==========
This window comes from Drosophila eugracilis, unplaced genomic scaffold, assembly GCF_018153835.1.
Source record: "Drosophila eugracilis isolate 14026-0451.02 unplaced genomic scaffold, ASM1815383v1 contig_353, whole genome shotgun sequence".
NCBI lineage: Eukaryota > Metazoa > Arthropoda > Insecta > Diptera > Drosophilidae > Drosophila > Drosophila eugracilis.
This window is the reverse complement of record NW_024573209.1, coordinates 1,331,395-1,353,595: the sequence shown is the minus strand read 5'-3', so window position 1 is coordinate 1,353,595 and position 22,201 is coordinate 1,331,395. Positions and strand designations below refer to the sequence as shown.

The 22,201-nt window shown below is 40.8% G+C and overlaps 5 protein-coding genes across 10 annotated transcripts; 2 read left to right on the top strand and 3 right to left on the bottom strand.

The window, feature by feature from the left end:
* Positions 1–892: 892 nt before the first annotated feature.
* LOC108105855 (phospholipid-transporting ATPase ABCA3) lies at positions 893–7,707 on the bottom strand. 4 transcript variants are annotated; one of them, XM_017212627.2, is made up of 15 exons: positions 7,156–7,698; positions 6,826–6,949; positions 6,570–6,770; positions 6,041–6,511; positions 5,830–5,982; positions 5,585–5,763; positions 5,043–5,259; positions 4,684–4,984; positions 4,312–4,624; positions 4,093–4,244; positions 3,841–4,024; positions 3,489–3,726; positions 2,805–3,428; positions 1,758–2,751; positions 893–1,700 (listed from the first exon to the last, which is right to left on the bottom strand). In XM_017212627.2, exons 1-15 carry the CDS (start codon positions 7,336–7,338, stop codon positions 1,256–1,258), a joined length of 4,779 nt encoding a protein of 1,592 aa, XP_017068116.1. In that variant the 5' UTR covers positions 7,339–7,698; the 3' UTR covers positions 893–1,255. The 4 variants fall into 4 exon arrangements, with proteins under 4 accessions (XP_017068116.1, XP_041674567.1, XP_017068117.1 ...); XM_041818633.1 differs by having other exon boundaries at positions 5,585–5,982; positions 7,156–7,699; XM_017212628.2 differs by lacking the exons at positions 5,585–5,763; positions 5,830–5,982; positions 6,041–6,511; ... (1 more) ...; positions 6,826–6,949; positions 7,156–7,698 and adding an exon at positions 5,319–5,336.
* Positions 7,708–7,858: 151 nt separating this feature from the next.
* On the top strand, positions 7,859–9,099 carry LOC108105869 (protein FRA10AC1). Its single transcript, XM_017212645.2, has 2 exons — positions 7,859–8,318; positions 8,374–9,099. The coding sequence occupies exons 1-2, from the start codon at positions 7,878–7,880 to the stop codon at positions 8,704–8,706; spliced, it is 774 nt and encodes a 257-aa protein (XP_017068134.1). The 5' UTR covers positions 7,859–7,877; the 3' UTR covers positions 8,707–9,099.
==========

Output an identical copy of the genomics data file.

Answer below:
This window comes from Drosophila eugracilis, unplaced genomic scaffold, assembly GCF_018153835.1.
Source record: "Drosophila eugracilis isolate 14026-0451.02 unplaced genomic scaffold, ASM1815383v1 contig_353, whole genome shotgun sequence".
NCBI lineage: Eukaryota > Metazoa > Arthropoda > Insecta > Diptera > Drosophilidae > Drosophila > Drosophila eugracilis.
This window is the reverse complement of record NW_024573209.1, coordinates 1,331,395-1,353,595: the sequence shown is the minus strand read 5'-3', so window position 1 is coordinate 1,353,595 and position 22,201 is coordinate 1,331,395. Positions and strand designations below refer to the sequence as shown.

The 22,201-nt window shown below is 40.8% G+C and overlaps 5 protein-coding genes across 10 annotated transcripts; 2 read left to right on the top strand and 3 right to left on the bottom strand.

The window, feature by feature from the left end:
* Positions 1–892: 892 nt before the first annotated feature.
* LOC108105855 (phospholipid-transporting ATPase ABCA3) lies at positions 893–7,707 on the bottom strand. 4 transcript variants are annotated; one of them, XM_017212627.2, is made up of 15 exons: positions 7,156–7,698; positions 6,826–6,949; positions 6,570–6,770; positions 6,041–6,511; positions 5,830–5,982; positions 5,585–5,763; positions 5,043–5,259; positions 4,684–4,984; positions 4,312–4,624; positions 4,093–4,244; positions 3,841–4,024; positions 3,489–3,726; positions 2,805–3,428; positions 1,758–2,751; positions 893–1,700 (listed from the first exon to the last, which is right to left on the bottom strand). In XM_017212627.2, exons 1-15 carry the CDS (start codon positions 7,336–7,338, stop codon positions 1,256–1,258), a joined length of 4,779 nt encoding a protein of 1,592 aa, XP_017068116.1. In that variant the 5' UTR covers positions 7,339–7,698; the 3' UTR covers positions 893–1,255. The 4 variants fall into 4 exon arrangements, with proteins under 4 accessions (XP_017068116.1, XP_041674567.1, XP_017068117.1 ...); XM_041818633.1 differs by having other exon boundaries at positions 5,585–5,982; positions 7,156–7,699; XM_017212628.2 differs by lacking the exons at positions 5,585–5,763; positions 5,830–5,982; positions 6,041–6,511; ... (1 more) ...; positions 6,826–6,949; positions 7,156–7,698 and adding an exon at positions 5,319–5,336.
* Positions 7,708–7,858: 151 nt separating this feature from the next.
* On the top strand, positions 7,859–9,099 carry LOC108105869 (protein FRA10AC1). Its single transcript, XM_017212645.2, has 2 exons — positions 7,859–8,318; positions 8,374–9,099. The coding sequence occupies exons 1-2, from the start codon at positions 7,878–7,880 to the stop codon at positions 8,704–8,706; spliced, it is 774 nt and encodes a 257-aa protein (XP_017068134.1). The 5' UTR covers positions 7,859–7,877; the 3' UTR covers positions 8,707–9,099.